With that said, the Catholic Church holds to the doctrine of original sin just like Protestants do. So, they believe that, “All of us have sinned and fallen short of the glory of God” (Rom. 3:23). They believe that, ever since Adam’s sin, we all have incurred guilt, condemnation, and a sin nature. That, in Adam’s sin, we all sinned because he is the representative of the human race. Protestants and Catholics are in agreement here.

However, Catholics believe that infant baptism brings about the conversion of the infant, forgiveness of sins, and the removal of the ramifications of original sin. Below you find proof of this from their own resources:

“Born with a fallen human nature and tainted by original sin, children also have need of the new birth in Baptism to be freed from the power of darkness and brought into the realm of the freedom of the children of God, to which all men are called.”

Catholic doctrine goes on to say:

“By Baptism all sins are forgiven, original sin and all personal sins, as well as all punishment for sin. In those who have been reborn nothing remains that would impede their entry into the Kingdom of God, neither Adam’s sin, nor personal sin, nor the consequences of sin, the gravest of which is separation from God.”

Thus, the Catholic Church is clearly saying that infant baptism saves people. God, through the baptism, converts the child, forgives the child of Adam’s sins and personal sins, and gives the child eternal life. Now let’s look specifically at how they believe the infant is justified in baptism.

They say, “Justification is conferred in Baptism, the sacrament of faith. It conforms us to the righteousness of God, who makes us inwardly just by the power of his mercy. Its purpose is the glory of God and of Christ, and the gift of eternal life.” As you can see, for the Catholic, God confers justification to the individual, the infant, in baptism. And notice how they say that justification “conforms us to the righteousness of God.” This is where you see that justification, for the Catholic, means to make righteous.

Also, notice how justification, for the Catholic, is a lifelong process. Justification begins at baptism, but the individual is continually made inwardly just “or righteous” by the mercy of God. It is evident that baptism begins the justification process whereby you are made more and more righteous throughout the whole of life.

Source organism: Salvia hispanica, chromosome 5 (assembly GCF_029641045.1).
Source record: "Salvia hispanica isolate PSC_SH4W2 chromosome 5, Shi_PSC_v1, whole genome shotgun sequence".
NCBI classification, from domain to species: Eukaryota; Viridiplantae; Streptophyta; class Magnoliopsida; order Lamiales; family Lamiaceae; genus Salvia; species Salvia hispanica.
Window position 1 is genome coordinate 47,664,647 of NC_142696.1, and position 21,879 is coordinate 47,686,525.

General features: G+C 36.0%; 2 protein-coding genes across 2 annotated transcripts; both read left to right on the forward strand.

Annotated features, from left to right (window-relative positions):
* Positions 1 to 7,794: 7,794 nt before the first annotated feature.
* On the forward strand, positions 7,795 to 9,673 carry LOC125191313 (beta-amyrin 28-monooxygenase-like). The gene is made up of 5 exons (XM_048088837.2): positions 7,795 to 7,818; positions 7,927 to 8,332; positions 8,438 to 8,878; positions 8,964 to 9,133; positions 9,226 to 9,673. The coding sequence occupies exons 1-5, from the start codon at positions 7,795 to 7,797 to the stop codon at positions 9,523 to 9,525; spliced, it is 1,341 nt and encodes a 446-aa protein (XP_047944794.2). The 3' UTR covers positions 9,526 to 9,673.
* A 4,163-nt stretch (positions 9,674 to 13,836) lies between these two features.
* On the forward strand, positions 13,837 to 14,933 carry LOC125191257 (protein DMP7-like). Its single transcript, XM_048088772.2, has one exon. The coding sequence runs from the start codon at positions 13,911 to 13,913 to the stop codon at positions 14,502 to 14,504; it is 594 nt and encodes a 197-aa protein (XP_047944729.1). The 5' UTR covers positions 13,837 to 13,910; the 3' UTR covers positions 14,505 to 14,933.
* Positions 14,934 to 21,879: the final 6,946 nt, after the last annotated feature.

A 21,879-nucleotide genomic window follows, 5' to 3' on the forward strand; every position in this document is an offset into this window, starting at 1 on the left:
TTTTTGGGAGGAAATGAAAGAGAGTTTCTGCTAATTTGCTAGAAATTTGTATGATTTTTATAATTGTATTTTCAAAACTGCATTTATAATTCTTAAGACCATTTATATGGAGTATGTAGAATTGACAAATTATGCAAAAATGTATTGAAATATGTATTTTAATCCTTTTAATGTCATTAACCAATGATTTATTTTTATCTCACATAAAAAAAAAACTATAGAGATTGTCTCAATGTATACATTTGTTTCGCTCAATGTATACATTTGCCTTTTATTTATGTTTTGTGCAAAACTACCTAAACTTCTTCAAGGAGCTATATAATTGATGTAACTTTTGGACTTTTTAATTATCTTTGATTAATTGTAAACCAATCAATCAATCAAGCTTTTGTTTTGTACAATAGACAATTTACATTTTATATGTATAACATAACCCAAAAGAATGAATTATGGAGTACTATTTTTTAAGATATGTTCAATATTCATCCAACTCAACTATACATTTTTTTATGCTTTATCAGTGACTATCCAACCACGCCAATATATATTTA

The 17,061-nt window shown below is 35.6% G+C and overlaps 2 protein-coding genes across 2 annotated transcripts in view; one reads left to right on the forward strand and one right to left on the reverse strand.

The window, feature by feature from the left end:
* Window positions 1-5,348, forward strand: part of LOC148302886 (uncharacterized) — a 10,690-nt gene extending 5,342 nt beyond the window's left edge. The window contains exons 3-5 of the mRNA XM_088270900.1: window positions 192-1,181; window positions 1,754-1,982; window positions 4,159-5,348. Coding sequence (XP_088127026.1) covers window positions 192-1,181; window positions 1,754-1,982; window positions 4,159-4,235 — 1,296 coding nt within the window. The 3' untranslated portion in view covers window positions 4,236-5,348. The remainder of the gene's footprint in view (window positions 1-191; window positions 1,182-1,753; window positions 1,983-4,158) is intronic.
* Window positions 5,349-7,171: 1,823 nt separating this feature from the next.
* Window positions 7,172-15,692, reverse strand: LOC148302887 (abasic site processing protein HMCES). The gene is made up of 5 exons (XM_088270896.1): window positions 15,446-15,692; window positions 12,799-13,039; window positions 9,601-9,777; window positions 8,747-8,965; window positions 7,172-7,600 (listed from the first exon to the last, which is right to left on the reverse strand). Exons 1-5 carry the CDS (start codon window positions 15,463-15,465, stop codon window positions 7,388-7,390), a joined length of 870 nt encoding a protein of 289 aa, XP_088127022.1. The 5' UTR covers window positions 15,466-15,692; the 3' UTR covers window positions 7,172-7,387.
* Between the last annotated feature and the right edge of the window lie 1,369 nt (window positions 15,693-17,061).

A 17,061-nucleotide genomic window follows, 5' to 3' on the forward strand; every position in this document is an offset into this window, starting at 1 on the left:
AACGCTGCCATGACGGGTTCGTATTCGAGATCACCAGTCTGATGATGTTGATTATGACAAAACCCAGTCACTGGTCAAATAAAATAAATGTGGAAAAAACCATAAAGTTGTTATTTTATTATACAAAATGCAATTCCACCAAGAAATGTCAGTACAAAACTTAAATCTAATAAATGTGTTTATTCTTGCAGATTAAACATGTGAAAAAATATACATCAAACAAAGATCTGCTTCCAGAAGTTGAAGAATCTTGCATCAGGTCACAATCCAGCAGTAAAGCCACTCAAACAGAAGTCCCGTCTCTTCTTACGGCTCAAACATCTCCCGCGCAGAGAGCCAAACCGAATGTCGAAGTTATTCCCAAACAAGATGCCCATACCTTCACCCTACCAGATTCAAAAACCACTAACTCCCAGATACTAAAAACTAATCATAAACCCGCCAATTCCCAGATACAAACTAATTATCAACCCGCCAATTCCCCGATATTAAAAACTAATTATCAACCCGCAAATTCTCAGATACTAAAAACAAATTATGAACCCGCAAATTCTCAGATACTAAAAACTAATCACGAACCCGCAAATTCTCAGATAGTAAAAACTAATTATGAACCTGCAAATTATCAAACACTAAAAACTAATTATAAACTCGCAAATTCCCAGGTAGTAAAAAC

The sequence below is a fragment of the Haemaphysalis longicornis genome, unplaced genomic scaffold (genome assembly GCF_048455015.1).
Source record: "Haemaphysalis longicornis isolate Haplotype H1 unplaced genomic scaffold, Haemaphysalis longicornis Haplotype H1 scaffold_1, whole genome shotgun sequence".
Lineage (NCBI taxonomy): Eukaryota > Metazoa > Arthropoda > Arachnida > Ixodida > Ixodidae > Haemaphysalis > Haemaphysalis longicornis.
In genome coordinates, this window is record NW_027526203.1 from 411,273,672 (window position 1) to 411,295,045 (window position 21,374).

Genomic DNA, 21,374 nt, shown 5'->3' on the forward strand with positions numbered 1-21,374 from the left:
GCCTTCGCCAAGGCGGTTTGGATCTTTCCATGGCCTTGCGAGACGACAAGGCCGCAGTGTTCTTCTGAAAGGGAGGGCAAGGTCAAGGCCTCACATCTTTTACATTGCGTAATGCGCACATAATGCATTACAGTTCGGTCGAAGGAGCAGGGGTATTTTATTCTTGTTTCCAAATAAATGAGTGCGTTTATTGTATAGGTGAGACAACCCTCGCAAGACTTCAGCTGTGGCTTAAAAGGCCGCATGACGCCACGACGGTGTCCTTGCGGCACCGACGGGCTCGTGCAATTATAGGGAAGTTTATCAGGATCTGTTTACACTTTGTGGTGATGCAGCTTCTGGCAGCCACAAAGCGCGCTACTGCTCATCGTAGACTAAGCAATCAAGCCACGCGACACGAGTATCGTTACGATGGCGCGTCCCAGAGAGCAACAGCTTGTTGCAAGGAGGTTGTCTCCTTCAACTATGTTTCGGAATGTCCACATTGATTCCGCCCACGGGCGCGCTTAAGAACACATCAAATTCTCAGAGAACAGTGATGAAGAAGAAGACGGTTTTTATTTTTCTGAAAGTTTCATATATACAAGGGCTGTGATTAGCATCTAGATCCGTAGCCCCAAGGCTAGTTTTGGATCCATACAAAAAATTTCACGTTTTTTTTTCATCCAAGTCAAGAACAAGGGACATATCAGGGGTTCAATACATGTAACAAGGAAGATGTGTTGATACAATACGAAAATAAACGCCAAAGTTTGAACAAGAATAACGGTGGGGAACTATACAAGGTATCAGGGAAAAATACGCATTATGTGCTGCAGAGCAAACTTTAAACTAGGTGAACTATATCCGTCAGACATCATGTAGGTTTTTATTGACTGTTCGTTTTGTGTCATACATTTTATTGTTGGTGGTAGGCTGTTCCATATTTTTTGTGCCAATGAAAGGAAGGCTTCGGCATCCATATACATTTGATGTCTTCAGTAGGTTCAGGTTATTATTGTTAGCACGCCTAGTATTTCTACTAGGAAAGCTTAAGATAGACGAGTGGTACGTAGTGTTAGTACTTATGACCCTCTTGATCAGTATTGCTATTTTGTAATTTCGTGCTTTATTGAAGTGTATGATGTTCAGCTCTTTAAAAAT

Secondly, the Catholic Church does not believe in a separate doctrine of sanctification like Protestants do. Rather, they believe that justification entails sanctification.

They say, “Justification entails the sanctification of the whole being.” From this statement we notice that, for justification to be complete, the whole person has to be sanctified. The whole person has to be made righteous. However, if the person is not completely sanctified, made righteous, upon death they go to purgatory in order to be purged of their remaining sin (for hundreds, thousands, or millions) of years until they are completely righteous. Then, after all that purging, they can finally appear before God.

Also, this is a key reason that they do not believe that people can have assurance of salvation. Since justification entails the sanctification of the whole person, nobody can actually be sure that they are justified. It ultimately depends on how much they toil and work for righteousness. And ultimately, how will they ever know if they have worked enough? They can’t. That is why they do not believe in assurance of salvation.

Also, at this point, it is helpful to mention this: The Catholic Church believes that some individuals can merit salvation for others. They say, “Moved by the Holy Spirit and by charity, we can then merit for ourselves and for others the graces needed for our sanctificationfor the increase of grace and charity, and for the attainment of eternal life.”

As you can see, the Catholic Church believes that, by the Spirit, you are to work hard in order to merit the grace (strange use of words there…a bit contradictory if you ask me) needed for the ultimate attainment of eternal life. Then, as you keep reading, you’ll notice that they believe you can work hard and merit eternal life for other people. So, you are earning your own final justification and the final justification of others.

Lastly, since the Catholic church believes that initial justification comes at infant baptism and that it entails a process of being made righteous, individuals who fall into grave sin later on can lose that initial justification. Or, and this is the best-case scenario, they can go do confession with a priest and be given certain acts of penance in order to get that initial justification again so that they can start back on the process of being made righteous. You’ll see this in the quote below:

“Above all for those who, since Baptism, have fallen into grave sin, and have thus lost their baptismal grace and wounded ecclesial communion. It is to them that the sacrament of Penance offers a new possibility to convert and to recover the grace of justification. The Fathers of the Church present this sacrament as ‘the second plank [of salvation] after the shipwreck which is the loss of grace.’

In conclusion, the Catholic Church believes that the sacrament of baptism brings about initial justification, forgiveness of sins, and an infusion of righteousness that entails the sanctification of the whole person. Justification ultimately takes place throughout the whole of life and is a process of being made more and more righteous. This justification, depending upon your obedience or disobedience, may be lost, incomplete, or completed. Ultimately you can have no assurance that you are justified. You simply must toil and work seeking to merit final justification for both yourself and possibly for others. (If you are wanting to read more on Catholic doctrine then you can go here).